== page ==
Absurdity at the Oman border

This was my first time crossing the border from the United Arab Emirates into neighbouring Oman. The border control itself is like a small shanty town of sorts. There are three run-down, dilapidated huts made from rusty corrugated iron sheets. You enter the first one and it’s hot, dusty and dark. Sunlight streams through all the cracks and gaps in the makeshift walls and a wobbly ceiling fan makes a faulty-sounding, whirring noise above your head. There’s a single wooden desk in the room that has a dust covered, antiquated PC sitting on it that looks like it belongs in a museum. Behind the desk is an Arab who is engrossed in reading a newspaper. No one else was in the room.

I wait. I look around and decide not to sit on what looks like it might once have been some sort of sofa. I continue to wait. The Arab turns the pages of his newspaper. No one else enters. About 10 minutes later, the Arab folds up his newspaper and beckons me over to the desk. I hand him my passport and he looks it over. He then hands me a form, gestures with his hand and says in barely understandable English: “Next hut. Next hut.”

So I take my passport and my form to the next adjacent corrugated iron hut. The interior is almost identical to the first. Same dust-covered desk and chair. Same antiquated personal computer and same broken, wobbly ceiling fan. The random streaks of sunlight breaking through the walls and ceiling are briefly lost in a flood of bright light as the door opens once again behind me. The same Arab from the first hut walks in and calmly takes position behind the desk. He waits for a few minutes then beckons me over and gestures that I should give him my passport and the form I had only just received.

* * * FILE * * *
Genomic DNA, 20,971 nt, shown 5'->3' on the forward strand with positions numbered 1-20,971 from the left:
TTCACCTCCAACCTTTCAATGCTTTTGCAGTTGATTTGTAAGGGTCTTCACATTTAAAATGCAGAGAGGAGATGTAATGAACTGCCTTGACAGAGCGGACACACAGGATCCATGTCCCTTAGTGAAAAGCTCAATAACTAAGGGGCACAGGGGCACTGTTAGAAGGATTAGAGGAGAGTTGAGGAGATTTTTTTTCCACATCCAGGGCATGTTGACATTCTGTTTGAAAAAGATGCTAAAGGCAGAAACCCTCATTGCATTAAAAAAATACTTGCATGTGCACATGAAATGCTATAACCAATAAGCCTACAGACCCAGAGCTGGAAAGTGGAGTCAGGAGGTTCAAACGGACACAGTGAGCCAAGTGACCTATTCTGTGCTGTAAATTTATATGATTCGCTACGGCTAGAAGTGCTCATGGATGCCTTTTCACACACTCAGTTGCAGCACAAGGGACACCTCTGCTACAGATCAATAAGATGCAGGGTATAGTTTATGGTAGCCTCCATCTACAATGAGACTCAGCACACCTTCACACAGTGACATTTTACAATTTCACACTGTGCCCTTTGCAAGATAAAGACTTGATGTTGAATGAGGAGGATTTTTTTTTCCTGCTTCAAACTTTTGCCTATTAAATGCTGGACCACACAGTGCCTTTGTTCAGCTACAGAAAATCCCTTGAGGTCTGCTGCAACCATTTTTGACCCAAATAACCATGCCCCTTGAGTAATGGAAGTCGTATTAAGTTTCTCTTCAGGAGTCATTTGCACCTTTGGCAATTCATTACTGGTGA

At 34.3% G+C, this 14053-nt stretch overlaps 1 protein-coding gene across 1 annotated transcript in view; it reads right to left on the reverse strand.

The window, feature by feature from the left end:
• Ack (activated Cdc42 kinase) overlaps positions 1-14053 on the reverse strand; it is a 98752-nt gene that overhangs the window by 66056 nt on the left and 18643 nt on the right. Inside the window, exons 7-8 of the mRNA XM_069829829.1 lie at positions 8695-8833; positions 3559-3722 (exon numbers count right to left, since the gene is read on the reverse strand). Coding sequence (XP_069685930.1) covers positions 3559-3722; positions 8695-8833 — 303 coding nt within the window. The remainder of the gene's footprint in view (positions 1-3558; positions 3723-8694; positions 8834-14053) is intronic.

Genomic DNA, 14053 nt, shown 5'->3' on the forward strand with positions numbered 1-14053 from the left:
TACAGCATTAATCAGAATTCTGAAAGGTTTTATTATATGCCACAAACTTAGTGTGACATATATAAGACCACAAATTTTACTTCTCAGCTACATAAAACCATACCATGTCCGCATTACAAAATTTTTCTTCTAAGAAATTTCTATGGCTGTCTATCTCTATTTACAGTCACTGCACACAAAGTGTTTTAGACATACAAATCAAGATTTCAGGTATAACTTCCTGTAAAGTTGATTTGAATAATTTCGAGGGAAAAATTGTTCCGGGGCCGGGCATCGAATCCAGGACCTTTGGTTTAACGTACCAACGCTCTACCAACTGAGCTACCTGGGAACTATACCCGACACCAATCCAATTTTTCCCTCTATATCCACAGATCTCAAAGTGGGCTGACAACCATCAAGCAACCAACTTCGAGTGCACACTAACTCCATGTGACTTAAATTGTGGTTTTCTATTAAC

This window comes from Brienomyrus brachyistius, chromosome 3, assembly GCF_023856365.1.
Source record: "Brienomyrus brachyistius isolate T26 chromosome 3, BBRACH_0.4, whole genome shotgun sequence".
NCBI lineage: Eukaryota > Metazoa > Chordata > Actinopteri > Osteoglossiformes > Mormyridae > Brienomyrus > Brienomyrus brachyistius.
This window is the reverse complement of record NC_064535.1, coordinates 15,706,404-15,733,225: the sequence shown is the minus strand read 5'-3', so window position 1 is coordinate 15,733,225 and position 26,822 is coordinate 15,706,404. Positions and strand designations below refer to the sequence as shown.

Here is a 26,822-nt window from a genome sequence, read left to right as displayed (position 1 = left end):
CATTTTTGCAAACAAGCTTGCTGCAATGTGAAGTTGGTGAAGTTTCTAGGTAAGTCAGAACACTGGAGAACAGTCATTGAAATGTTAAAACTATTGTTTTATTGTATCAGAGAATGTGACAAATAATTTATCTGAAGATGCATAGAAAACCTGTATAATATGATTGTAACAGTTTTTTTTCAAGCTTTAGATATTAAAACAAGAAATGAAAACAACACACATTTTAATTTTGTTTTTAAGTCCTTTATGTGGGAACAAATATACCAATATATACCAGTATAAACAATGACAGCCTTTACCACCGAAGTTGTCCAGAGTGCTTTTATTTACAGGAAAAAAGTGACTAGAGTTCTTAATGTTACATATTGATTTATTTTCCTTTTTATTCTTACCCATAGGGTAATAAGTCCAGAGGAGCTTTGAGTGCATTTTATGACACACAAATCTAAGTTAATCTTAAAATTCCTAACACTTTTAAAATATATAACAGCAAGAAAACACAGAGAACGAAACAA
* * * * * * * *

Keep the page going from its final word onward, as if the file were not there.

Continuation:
At this stage I begin to seriously wonder about the authenticity of this bizarre process, but the Arab stamps my form and says in the same no-nonsense, matter-of-fact tone: “Next hut. Next hut.”

I take my stamped form, ponder, then proceed to the third and final run-down, ramshackle corrugated iron hut. And yes, it’s exactly the same. Dark and dusty with the same desk, the same primitive PC, the same disintegrating sofa and the same wobbly ceiling fan. Again, it’s empty. I wait for just a few minutes and the same Arab once again enters and calmly takes up his position behind the dusty wooden work station. He sits, shuffles a few papers, then gestures for me to come over. He takes my stamped form, looks it over, then files it in a dusty paper tray. He stamps my passport and says: “Done.”

Not knowing whether to laugh out loud or even attempt to explain how this administrative process could be made more efficient for future reference…I decide to simply say “thank you” take my passport and leave.